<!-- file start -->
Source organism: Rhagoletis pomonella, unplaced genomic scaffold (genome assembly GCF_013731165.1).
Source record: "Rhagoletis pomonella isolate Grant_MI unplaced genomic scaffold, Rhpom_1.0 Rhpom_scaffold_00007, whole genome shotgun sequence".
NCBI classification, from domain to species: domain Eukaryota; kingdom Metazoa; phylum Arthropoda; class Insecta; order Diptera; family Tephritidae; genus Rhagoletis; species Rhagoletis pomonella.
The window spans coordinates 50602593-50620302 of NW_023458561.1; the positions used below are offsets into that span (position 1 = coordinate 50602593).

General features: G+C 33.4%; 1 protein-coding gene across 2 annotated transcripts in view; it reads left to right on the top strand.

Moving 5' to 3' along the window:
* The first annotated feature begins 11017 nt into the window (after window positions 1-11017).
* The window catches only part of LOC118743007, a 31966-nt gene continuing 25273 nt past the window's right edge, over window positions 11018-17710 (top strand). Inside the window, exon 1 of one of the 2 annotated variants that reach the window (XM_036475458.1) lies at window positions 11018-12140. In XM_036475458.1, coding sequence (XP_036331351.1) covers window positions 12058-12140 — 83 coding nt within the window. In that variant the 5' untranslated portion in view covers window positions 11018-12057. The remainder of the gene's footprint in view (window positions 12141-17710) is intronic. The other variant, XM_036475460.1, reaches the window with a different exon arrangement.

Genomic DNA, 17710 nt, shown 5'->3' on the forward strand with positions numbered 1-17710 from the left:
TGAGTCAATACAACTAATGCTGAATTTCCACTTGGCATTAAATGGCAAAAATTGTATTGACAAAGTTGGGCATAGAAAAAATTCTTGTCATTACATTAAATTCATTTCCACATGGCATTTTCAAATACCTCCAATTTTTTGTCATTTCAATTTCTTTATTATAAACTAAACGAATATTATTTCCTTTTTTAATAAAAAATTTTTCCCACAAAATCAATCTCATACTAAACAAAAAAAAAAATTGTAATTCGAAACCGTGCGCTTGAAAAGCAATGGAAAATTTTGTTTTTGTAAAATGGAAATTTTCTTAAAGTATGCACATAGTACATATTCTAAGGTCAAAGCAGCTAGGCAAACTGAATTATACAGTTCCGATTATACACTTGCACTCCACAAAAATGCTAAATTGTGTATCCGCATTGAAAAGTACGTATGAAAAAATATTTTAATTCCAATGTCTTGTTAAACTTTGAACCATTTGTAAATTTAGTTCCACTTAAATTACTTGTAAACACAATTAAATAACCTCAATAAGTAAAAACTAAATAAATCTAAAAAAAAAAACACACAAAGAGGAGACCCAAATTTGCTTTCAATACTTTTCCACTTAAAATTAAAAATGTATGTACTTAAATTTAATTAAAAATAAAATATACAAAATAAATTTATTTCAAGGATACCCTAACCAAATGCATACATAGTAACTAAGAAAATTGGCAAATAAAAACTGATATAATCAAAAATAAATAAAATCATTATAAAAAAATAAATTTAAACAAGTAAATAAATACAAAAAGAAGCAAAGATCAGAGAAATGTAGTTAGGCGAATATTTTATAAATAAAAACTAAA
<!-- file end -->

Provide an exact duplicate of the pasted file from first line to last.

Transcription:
Source organism: Rhagoletis pomonella, unplaced genomic scaffold (genome assembly GCF_013731165.1).
Source record: "Rhagoletis pomonella isolate Grant_MI unplaced genomic scaffold, Rhpom_1.0 Rhpom_scaffold_00007, whole genome shotgun sequence".
NCBI classification, from domain to species: domain Eukaryota; kingdom Metazoa; phylum Arthropoda; class Insecta; order Diptera; family Tephritidae; genus Rhagoletis; species Rhagoletis pomonella.
The window spans coordinates 50602593-50620302 of NW_023458561.1; the positions used below are offsets into that span (position 1 = coordinate 50602593).

General features: G+C 33.4%; 1 protein-coding gene across 2 annotated transcripts in view; it reads left to right on the top strand.

Moving 5' to 3' along the window:
* The first annotated feature begins 11017 nt into the window (after window positions 1-11017).
* The window catches only part of LOC118743007, a 31966-nt gene continuing 25273 nt past the window's right edge, over window positions 11018-17710 (top strand). Inside the window, exon 1 of one of the 2 annotated variants that reach the window (XM_036475458.1) lies at window positions 11018-12140. In XM_036475458.1, coding sequence (XP_036331351.1) covers window positions 12058-12140 — 83 coding nt within the window. In that variant the 5' untranslated portion in view covers window positions 11018-12057. The remainder of the gene's footprint in view (window positions 12141-17710) is intronic. The other variant, XM_036475460.1, reaches the window with a different exon arrangement.

Genomic DNA, 17710 nt, shown 5'->3' on the forward strand with positions numbered 1-17710 from the left:
TGAGTCAATACAACTAATGCTGAATTTCCACTTGGCATTAAATGGCAAAAATTGTATTGACAAAGTTGGGCATAGAAAAAATTCTTGTCATTACATTAAATTCATTTCCACATGGCATTTTCAAATACCTCCAATTTTTTGTCATTTCAATTTCTTTATTATAAACTAAACGAATATTATTTCCTTTTTTAATAAAAAATTTTTCCCACAAAATCAATCTCATACTAAACAAAAAAAAAAATTGTAATTCGAAACCGTGCGCTTGAAAAGCAATGGAAAATTTTGTTTTTGTAAAATGGAAATTTTCTTAAAGTATGCACATAGTACATATTCTAAGGTCAAAGCAGCTAGGCAAACTGAATTATACAGTTCCGATTATACACTTGCACTCCACAAAAATGCTAAATTGTGTATCCGCATTGAAAAGTACGTATGAAAAAATATTTTAATTCCAATGTCTTGTTAAACTTTGAACCATTTGTAAATTTAGTTCCACTTAAATTACTTGTAAACACAATTAAATAACCTCAATAAGTAAAAACTAAATAAATCTAAAAAAAAAAACACACAAAGAGGAGACCCAAATTTGCTTTCAATACTTTTCCACTTAAAATTAAAAATGTATGTACTTAAATTTAATTAAAAATAAAATATACAAAATAAATTTATTTCAAGGATACCCTAACCAAATGCATACATAGTAACTAAGAAAATTGGCAAATAAAAACTGATATAATCAAAAATAAATAAAATCATTATAAAAAAATAAATTTAAACAAGTAAATAAATACAAAAAGAAGCAAAGATCAGAGAAATGTAGTTAGGCGAATATTTTATAAATAAAAACTAAA